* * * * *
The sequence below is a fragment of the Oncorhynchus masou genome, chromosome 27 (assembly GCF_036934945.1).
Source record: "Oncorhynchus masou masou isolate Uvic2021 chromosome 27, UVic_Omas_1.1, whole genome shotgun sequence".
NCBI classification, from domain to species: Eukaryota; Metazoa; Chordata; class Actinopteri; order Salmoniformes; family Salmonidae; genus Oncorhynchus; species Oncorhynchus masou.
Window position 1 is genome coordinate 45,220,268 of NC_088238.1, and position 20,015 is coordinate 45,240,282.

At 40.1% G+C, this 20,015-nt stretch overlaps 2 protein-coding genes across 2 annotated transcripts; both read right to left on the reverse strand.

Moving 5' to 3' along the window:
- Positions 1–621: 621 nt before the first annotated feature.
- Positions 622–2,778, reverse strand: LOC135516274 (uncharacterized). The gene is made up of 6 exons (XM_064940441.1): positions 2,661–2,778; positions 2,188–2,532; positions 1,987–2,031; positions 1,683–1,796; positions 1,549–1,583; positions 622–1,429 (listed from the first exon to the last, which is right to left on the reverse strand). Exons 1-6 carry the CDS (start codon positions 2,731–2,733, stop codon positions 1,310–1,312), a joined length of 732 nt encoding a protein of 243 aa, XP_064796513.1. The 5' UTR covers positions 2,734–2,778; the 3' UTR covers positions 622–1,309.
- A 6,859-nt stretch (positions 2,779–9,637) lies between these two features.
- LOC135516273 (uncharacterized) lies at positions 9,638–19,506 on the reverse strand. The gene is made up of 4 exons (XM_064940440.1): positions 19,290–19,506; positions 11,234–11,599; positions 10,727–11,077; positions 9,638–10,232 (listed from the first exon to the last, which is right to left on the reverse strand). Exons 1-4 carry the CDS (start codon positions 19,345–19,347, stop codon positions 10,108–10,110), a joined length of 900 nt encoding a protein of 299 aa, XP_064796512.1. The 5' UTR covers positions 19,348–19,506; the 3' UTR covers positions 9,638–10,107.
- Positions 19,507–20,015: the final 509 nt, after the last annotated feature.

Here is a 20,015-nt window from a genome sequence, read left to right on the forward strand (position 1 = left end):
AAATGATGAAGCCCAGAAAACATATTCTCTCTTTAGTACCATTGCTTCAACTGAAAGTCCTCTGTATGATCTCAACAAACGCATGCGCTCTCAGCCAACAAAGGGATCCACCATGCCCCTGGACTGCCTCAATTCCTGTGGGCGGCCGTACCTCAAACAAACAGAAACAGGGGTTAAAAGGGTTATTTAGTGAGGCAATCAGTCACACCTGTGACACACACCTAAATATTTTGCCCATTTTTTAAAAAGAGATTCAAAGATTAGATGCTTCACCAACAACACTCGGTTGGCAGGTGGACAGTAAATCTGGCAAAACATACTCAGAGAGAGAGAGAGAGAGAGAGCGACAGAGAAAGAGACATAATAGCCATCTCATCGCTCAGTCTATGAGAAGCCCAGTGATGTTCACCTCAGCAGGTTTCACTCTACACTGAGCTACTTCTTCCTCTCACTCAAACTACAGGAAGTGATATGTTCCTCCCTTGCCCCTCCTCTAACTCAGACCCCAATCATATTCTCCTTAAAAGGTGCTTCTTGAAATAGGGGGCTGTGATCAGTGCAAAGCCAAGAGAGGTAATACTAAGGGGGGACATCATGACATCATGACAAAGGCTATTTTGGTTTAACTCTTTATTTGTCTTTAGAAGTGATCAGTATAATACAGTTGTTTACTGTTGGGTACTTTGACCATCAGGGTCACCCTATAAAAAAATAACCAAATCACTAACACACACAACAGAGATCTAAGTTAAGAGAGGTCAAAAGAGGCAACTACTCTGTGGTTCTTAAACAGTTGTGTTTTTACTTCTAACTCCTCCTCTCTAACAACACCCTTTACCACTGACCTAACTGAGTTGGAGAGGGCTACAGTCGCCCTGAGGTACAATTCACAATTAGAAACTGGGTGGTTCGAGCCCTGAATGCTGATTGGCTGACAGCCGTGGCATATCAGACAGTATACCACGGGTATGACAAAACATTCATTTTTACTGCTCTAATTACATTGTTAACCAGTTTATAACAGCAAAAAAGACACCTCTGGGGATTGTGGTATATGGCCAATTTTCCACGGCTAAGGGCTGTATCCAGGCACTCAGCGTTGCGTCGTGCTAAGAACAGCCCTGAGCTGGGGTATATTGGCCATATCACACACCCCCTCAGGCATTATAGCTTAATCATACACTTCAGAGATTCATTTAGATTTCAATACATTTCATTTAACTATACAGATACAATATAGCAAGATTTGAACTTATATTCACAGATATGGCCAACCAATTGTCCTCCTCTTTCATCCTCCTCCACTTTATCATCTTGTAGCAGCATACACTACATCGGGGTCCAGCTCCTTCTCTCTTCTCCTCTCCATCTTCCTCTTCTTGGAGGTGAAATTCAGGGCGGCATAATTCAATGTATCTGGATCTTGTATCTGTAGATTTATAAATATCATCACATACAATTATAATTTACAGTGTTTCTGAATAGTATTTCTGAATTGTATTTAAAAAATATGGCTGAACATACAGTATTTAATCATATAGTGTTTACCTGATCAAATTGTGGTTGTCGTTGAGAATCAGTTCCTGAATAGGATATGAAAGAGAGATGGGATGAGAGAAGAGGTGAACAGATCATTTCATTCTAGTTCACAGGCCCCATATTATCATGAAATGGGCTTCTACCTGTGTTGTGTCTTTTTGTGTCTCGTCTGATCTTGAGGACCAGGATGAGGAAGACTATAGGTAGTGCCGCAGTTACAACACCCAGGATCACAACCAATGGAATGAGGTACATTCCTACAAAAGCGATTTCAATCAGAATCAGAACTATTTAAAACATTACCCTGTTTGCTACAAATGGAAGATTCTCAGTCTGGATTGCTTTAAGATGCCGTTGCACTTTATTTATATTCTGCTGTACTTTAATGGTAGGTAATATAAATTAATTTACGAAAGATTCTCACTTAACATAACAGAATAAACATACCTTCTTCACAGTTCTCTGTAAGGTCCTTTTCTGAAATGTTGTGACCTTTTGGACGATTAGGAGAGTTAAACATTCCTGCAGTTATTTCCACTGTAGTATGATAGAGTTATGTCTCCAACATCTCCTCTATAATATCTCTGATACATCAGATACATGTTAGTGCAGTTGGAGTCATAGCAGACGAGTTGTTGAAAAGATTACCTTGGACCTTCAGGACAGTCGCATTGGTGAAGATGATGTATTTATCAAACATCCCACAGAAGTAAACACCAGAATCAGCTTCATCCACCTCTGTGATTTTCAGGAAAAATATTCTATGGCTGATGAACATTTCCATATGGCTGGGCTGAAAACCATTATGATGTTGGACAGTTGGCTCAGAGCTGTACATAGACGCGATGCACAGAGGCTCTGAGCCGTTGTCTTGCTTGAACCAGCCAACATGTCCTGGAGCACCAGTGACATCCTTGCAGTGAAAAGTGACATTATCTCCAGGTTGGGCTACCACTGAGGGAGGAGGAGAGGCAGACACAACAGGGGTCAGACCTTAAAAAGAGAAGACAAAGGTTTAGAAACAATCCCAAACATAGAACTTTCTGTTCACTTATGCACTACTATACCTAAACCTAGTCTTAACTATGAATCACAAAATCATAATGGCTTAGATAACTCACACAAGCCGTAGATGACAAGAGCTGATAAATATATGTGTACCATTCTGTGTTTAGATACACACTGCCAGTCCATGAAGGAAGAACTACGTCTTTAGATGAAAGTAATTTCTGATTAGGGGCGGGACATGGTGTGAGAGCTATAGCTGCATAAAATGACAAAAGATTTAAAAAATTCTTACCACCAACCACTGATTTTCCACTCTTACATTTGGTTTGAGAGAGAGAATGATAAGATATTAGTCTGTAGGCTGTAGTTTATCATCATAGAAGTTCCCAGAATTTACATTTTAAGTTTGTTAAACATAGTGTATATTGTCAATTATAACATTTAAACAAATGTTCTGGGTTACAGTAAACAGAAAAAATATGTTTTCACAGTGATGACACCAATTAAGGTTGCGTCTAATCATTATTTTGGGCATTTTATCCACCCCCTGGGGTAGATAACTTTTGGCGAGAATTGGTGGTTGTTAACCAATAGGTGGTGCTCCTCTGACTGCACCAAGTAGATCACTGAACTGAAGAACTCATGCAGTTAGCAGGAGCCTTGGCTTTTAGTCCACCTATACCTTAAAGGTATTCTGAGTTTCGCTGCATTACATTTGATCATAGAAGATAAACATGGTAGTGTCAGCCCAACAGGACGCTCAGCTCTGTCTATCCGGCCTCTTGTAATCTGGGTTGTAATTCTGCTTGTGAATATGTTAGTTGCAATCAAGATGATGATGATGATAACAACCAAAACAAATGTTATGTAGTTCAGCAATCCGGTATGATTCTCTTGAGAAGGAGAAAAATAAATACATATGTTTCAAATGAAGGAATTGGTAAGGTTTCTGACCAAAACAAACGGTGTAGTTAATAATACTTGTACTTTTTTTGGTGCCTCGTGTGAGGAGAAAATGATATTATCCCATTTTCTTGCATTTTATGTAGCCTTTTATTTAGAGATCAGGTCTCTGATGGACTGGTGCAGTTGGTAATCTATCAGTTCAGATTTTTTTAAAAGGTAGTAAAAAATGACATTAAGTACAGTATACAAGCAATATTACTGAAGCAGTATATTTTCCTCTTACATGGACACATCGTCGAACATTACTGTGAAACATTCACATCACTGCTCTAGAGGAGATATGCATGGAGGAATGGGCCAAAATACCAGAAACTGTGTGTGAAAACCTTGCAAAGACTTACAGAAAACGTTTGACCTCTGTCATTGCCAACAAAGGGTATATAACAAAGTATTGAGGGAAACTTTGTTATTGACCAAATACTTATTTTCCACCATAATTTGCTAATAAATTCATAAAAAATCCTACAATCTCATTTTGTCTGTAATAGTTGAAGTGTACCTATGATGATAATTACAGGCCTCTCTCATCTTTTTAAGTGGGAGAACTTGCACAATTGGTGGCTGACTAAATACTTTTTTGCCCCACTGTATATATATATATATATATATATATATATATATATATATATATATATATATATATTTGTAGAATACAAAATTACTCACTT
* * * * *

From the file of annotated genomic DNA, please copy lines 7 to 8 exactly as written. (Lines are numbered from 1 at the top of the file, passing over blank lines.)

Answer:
- Positions 1–621: 621 nt before the first annotated feature.
- Positions 622–2,778, reverse strand: LOC135516274 (uncharacterized). The gene is made up of 6 exons (XM_064940441.1): positions 2,661–2,778; positions 2,188–2,532; positions 1,987–2,031; positions 1,683–1,796; positions 1,549–1,583; positions 622–1,429 (listed from the first exon to the last, which is right to left on the reverse strand). Exons 1-6 carry the CDS (start codon positions 2,731–2,733, stop codon positions 1,310–1,312), a joined length of 732 nt encoding a protein of 243 aa, XP_064796513.1. The 5' UTR covers positions 2,734–2,778; the 3' UTR covers positions 622–1,309.